If I set up my own inhouse affiliate program, I don't want it to be at the whims of some stupid fire-first-ask-questions-later organisation. I have NO problem with someone looking into my account if they notice irregular activity. That's actually a safeguard that protects me. But I've heard a few too many hair-trigger stories about PayPal to make me feel comfortable.
To have the most control over my business, what I'd MOST like to do is have my own merchant account (with an IM-friendly financial institution so on that big product launch day I don't have my account frozen as I hear PayPal is apt to do) and my own affiliate software solution.
I've heard JV Manager is pretty good. But someone mentioned recently that security ain't so crash hot. Is this true? (And what qualifies you to answer that question such that we might believe what you say? That sounds ruder than intended. What I mean is: Do you have any tech background to substantiate what you say about it, good or bad?)
I've also seen some big organisations and fairly top-level marketers using iDevAffiliate. It's cheap and seems to work pretty well. But I've read completely scathing reviews of their apparently non-existent aftersales service. Is this true? (Any experiences either way?)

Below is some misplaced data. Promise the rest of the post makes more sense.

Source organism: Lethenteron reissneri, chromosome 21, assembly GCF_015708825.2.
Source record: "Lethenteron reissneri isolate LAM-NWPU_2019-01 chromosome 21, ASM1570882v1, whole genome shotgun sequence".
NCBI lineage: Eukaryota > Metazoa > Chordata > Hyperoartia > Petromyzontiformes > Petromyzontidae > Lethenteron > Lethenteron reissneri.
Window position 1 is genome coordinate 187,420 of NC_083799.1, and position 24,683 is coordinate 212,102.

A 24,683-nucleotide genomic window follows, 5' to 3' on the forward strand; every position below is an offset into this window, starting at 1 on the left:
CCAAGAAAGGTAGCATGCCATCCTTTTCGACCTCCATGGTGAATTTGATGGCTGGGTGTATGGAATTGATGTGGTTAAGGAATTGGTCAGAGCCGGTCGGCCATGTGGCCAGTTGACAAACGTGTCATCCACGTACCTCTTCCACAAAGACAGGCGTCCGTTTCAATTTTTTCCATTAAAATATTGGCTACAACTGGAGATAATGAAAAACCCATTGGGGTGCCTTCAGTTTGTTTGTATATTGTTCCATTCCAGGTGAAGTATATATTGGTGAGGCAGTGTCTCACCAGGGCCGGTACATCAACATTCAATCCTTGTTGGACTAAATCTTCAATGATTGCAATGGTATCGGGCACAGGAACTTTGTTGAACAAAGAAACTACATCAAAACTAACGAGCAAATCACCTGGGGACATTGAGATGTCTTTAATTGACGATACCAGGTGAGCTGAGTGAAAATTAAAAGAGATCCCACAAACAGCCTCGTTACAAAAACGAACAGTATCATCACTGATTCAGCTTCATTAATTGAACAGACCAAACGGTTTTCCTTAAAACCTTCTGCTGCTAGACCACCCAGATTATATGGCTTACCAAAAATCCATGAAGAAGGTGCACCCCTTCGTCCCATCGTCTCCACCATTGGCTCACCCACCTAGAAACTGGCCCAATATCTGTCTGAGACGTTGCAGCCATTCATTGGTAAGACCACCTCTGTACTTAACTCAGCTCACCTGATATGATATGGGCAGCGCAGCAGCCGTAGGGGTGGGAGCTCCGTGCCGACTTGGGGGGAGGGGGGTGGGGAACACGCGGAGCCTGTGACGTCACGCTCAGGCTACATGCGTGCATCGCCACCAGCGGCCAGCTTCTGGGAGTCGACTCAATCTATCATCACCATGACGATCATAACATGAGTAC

I hate 2CO as a payment processor. I hate the interface and all the hoops it makes you jump through to make a simple purchase. And if I hate it, as someone who regularly buys online, then what's Joe-"Is-the-FBI-tracking-my-online-purchases?"-Citizen going to do? That's surefire lost sales-a-rama, if you ask me.
But once again, I could be so wrong it'd make my head spin Linda Blair style. Let me know.
I think I read some time back that Sam Stephens was releasing a new version of DL Guard with a full-blown affiliate program integrated into it. This might be what I'm looking for. (Sam, any comments/details/teasers? I know you said you didn't want to let the cat out of the bag too early so if you want to PM, you can rest assured I won't then turn around and post what you told me here or anywhere else. Will it integrate with third-party merchant accounts and payment processors?)
Then, I could just approach my bank, get a merchant account through them, develop a relationship with the Manager so if I had a big launch coming up, I could call him or her and discuss things... (Does it work this way or am I just being naiive?)